In other states there have been attempts to rebrand CCSS to deceive students and parents into accepting nationalized standards and curriculum. Parents are finding creative ways to fight back. In Cedarburg, WI cries to the local school board for relief from unfair testing standards fell on deaf ears. A concerned parent invited other families to opt-out of the standardized test in response. Under No-Child-Left-Behind, school districts must have a testing participation rate of 95 percent to qualify for federal grant money. By threatening to opt-out of testing, a small group of determined parents was able to persuade the board to reconsider. Others are using social media to consolidate and synchronize their opposition to CCSS. These parents are not giving up no matter how tyrannical the opposition. They actually believe they are responsible for what and how their children learn.
The 2016 Education Policy Conference will be in St. Louis the last weekend of January; some of you might want to make plans to attend next year’s event.
Thank you for reading this legislative report. You can contact my office at (573) 751-2108 if you have any questions. We welcome your prayers for the proper application of state government.
Sworn in to office on Jan. 5, 2011 to serve the 34th Senatorial District, Sen. Rob Schaaf, a Republican, represents Buchanan and Platte counties in northwest Missouri. Before being elected to the Senate, Sen. Schaaf represented Andrew and northwest Buchanan County (District 28) in the Missouri House of Representatives. He was elected to the House in November 2002 and served for four two-year terms.
Senator Schaaf has been a family physician in northwest Missouri since 1985 and is Chairman of the Board of the Missouri Doctors Mutual Insurance Company (MoDocs), which he helped form in 2004 to provide medical liability insurance to Missouri doctors.
In addition to his legislative duties, Sen. Schaaf is a member of the St. Joseph Area Chambers of Commerce; past president of the Buchanan County Medical Society; the Missouri Pilots Association; councilor of the Missouri State Medical Association; and a board member of the Missouri State Medical Foundation. Senator Schaaf is also a devout Christian.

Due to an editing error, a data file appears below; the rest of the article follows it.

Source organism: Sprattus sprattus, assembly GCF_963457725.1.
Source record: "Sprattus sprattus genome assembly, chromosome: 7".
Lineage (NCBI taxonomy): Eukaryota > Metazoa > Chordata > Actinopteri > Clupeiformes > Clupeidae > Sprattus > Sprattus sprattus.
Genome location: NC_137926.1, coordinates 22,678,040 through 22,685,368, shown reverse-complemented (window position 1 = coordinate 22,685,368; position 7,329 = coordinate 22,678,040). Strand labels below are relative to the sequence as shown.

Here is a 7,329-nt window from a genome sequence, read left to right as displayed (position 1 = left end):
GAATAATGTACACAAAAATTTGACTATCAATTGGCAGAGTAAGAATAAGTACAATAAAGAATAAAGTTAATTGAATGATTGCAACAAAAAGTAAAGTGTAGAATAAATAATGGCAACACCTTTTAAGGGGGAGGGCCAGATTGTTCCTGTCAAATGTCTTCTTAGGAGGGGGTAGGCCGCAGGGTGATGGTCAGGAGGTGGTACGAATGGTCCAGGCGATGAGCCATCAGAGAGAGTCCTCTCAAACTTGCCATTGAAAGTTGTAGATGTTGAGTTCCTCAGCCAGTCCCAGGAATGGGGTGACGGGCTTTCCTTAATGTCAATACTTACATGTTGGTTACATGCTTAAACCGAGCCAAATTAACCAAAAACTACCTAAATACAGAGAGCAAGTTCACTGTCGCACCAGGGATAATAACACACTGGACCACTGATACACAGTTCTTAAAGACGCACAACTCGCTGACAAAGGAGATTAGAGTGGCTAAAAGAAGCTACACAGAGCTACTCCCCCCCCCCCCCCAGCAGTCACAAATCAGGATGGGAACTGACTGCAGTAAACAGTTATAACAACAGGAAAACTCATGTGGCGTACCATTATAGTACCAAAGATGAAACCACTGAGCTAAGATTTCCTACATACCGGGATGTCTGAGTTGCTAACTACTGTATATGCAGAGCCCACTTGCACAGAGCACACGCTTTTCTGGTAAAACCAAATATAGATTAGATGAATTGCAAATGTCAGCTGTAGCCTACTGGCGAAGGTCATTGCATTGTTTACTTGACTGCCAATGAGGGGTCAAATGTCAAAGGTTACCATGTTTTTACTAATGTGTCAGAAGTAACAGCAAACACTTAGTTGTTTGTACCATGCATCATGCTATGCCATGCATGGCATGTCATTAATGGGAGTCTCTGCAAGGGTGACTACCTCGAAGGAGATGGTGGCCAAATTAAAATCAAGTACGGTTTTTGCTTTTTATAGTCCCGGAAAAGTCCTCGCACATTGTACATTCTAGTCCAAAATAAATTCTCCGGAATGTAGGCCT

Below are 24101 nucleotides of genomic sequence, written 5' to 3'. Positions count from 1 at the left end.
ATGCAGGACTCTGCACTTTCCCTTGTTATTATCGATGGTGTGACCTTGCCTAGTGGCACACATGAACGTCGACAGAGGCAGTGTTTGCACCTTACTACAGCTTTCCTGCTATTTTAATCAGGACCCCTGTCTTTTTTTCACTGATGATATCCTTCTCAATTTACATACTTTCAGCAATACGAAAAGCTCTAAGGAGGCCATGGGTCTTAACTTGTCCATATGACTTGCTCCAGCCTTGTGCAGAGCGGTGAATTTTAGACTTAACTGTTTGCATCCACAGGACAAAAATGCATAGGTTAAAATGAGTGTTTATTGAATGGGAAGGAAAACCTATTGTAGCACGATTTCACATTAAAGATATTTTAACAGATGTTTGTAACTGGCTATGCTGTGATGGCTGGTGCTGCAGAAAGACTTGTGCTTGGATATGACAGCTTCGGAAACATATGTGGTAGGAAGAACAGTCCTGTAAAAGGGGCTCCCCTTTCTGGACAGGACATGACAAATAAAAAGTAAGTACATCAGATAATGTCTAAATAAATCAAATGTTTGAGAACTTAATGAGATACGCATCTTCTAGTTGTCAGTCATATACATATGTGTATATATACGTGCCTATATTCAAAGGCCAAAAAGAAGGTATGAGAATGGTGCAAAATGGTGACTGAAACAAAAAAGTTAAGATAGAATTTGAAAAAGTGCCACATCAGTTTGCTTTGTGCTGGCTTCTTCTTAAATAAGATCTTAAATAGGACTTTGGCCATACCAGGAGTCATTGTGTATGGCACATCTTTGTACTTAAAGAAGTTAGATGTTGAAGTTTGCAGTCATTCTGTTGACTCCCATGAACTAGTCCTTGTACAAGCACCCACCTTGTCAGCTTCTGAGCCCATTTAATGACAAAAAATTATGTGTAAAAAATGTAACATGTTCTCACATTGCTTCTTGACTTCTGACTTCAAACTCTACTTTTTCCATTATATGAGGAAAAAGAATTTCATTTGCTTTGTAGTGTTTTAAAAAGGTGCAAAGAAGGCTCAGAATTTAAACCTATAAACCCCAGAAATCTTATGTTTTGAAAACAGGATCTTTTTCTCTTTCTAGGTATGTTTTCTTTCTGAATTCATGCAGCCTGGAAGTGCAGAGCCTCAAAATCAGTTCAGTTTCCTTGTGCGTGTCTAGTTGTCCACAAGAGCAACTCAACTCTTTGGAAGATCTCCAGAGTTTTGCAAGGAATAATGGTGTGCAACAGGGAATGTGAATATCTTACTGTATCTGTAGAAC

Born January 4, 1957 in St. Louis, Sen. Schaaf is a 1975 graduate of Central High School in St. Joseph. He went on to college and received a Bachelor of Science degree in mathematics from Missouri Western State College (now Missouri Western State University) in 1979, and earned his medical degree from St. Louis University School of Medicine in 1983. Senator Schaaf resides in St. Joseph with his wife, Deborah, and their two children: Robert and Renee.
Rep. Galen Higdon, a Republican, represents Buchanan and Platte Counties (District 11) in the Missouri House of Representatives.
He was elected to his first two-year term in November 2010.
In addition to his legislative duties, Rep. Higdon is retired after a 30-year career as a deputy for the Buchanan County Sheriff’s Department. During his career, Galen was elected vice president of the Missouri Deputy Sheriffs Association by his peers.
Rep. Higdon is a member of the St. James Catholic Parish. He is active with the Knights of Columbus and St. Joseph Host Lions Club, and is a member of the National Rifle Association. Rep. Higdon also is a member of FOP Lodge #3 in St. Joseph.
Rep. Higdon is a 1973 graduate of Benton High School.
Born May 30, 1954 in St. Joseph, Rep. Higdon currently resides there with his wife, Lou Anne. They have three children, Monica, Andrea and Emily.